SOURCE: s=userSource(id("graphdataset"))
  DATA: X=col(source(s), name("X"))
  DATA: Y=col(source(s), name("Y"))
  GUIDE: axis(dim(1), label("X"))
  GUIDE: axis(dim(2), label("Y"))
  SCALE: log(dim(2), base(2), min(0.5))
  ELEMENT: point(position(X*Y))
END GPL.

You can see here though we have a problem — two 1’s in the Y axis! SPSS inherits the formats for the axis from the data. Since the Y data are formatted as F3.0, the 0.5 tick mark is rounded up to 1. You can fix this by formatting the variable before the GGRAPH command.

FORMATS Y (F4.1).
GGRAPH
  /GRAPHDATASET NAME="graphdataset" VARIABLES=X Y
  /GRAPHSPEC SOURCE=INLINE.
BEGIN GPL
  SOURCE: s=userSource(id("graphdataset"))
  DATA: X=col(source(s), name("X"))
  DATA: Y=col(source(s), name("Y"))
  GUIDE: axis(dim(1), label("X"))
  GUIDE: axis(dim(2), label("Y"))
  SCALE: log(dim(2), base(2), min(0.5))
  ELEMENT: point(position(X*Y))
END GPL.

But this is annoying, as it adds a decimal to all of the tick values. I wish you could use fractions in the ticks, but this is not possible that I know of. To prevent this you should be able to specify the start() option in the GUIDE command for the second dimension, but in a few attempts it was not working for me (and it wasn’t a conflict with my template — in this example set the DEFAULTTEMPLATE=NO to check). So here I adjusted the minimum to be 0.8 instead of 0.5 and SPSS did not draw any ticks below 1 (you may have to experiment with this based on how much padding the Y axis has in your default template).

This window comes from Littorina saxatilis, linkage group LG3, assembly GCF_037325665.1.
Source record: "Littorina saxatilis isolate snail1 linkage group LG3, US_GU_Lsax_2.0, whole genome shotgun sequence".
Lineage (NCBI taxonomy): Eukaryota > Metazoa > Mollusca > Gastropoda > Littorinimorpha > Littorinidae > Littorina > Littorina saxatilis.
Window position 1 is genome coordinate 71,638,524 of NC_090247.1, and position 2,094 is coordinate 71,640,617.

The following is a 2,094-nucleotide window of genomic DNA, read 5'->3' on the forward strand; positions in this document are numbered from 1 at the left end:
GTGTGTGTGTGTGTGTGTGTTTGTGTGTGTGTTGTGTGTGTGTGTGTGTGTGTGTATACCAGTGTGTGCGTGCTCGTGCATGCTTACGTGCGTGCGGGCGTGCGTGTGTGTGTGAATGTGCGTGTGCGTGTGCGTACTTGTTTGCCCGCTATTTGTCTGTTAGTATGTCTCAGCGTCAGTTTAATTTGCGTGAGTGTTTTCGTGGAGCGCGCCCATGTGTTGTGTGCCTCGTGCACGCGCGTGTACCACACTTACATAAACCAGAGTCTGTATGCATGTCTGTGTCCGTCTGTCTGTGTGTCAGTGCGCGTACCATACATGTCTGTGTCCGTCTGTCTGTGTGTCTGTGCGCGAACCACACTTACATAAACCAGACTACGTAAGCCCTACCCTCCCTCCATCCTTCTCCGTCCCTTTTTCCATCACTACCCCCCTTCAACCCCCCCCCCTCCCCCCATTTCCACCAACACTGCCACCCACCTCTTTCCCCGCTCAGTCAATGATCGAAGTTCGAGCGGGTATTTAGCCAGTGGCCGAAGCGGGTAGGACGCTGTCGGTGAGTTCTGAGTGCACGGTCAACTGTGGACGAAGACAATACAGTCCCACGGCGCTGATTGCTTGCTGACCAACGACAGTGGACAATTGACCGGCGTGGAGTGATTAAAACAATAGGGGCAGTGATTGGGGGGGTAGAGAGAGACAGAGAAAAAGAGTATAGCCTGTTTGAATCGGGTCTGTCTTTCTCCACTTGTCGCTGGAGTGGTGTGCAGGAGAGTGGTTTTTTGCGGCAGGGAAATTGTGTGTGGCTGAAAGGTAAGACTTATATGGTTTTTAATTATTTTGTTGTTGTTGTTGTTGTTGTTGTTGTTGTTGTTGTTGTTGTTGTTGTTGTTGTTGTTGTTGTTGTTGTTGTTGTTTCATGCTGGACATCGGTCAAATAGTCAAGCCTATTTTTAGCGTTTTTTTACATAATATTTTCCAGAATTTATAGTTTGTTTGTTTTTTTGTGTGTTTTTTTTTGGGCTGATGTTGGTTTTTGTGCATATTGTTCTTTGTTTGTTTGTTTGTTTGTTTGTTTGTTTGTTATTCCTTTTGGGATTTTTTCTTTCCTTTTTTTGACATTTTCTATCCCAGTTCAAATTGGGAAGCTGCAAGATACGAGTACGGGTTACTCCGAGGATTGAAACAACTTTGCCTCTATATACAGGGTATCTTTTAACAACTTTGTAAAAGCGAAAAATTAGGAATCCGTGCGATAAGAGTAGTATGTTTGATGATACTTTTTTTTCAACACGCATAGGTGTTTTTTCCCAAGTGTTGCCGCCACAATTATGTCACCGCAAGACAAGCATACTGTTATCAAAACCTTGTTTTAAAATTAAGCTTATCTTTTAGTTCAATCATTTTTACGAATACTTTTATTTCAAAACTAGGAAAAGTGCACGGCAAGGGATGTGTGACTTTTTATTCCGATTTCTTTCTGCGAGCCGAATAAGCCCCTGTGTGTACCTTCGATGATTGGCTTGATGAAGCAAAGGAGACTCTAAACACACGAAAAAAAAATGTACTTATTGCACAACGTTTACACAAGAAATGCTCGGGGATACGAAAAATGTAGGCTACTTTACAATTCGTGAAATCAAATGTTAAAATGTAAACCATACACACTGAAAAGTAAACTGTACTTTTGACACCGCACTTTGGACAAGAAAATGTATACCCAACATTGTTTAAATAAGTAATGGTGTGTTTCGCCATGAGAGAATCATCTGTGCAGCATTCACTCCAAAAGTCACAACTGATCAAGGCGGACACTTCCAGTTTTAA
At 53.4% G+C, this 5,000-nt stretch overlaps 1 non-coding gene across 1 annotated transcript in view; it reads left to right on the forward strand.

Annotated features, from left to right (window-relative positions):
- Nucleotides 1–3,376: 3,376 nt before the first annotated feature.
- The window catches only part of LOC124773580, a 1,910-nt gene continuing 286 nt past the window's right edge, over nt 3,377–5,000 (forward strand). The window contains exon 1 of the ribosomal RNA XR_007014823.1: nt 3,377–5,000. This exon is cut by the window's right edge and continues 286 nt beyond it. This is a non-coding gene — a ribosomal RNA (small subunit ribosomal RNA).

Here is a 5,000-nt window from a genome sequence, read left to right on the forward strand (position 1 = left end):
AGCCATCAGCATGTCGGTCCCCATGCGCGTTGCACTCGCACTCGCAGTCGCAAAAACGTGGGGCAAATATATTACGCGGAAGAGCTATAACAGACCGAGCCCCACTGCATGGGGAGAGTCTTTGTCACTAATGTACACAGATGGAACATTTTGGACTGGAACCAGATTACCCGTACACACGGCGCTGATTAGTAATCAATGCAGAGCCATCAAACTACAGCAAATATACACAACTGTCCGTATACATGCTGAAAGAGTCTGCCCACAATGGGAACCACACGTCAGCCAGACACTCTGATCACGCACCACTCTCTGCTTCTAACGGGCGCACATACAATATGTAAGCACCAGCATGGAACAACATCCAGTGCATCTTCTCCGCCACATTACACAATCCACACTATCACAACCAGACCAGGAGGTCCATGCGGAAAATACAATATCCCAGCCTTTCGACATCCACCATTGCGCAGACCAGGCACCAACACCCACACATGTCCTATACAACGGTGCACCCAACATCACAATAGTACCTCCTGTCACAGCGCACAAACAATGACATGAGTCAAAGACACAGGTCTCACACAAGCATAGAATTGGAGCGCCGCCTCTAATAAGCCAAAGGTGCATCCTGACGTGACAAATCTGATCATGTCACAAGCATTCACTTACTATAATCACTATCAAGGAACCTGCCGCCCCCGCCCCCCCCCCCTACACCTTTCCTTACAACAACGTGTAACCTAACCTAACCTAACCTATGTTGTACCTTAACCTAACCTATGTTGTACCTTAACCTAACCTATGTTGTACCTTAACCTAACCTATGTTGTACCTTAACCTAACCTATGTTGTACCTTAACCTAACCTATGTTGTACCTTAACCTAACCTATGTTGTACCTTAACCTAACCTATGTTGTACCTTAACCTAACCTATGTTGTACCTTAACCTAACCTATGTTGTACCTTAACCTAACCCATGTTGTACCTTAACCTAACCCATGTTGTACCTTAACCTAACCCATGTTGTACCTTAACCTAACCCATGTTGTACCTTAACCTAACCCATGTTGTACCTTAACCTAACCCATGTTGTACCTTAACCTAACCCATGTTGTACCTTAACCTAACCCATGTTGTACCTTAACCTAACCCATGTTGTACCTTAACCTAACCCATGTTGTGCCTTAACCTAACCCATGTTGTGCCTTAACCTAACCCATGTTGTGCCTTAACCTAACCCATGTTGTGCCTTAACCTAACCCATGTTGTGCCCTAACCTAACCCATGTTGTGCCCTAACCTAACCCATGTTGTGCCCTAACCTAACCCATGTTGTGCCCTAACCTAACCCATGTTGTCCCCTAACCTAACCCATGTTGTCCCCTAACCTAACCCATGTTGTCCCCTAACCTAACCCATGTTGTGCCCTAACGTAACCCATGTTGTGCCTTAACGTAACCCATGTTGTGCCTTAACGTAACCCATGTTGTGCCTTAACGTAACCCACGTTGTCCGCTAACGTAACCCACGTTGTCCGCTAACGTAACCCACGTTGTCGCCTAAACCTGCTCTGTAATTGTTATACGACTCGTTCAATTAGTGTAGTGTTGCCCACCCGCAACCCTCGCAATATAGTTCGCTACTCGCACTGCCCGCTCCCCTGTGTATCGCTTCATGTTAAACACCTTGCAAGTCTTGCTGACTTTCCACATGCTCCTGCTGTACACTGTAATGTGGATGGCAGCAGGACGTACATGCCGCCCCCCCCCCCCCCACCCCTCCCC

FORMATS Y (F3.0).
GGRAPH
  /GRAPHDATASET NAME="graphdataset" VARIABLES=X Y
  /GRAPHSPEC SOURCE=INLINE DEFAULTTEMPLATE=YES.
BEGIN GPL
  SOURCE: s=userSource(id("graphdataset"))
  DATA: X=col(source(s), name("X"))
  DATA: Y=col(source(s), name("Y"))
  GUIDE: axis(dim(1), label("X"))
  GUIDE: axis(dim(2), label("Y"), start(1))
  SCALE: log(dim(2), base(2), min(0.8))
  ELEMENT: point(position(X*Y))
END GPL.

I will leave talking about using log scales if you have 0’s in your data for another day (and talk about displaying missing data in the plot as well.) SPSS has a safeLog scale, which is good for data that has negative values, but not necessarily my preferred approach if you have count data with 0’s.

Understanding Uncertainty – crime counts and the Poisson distribution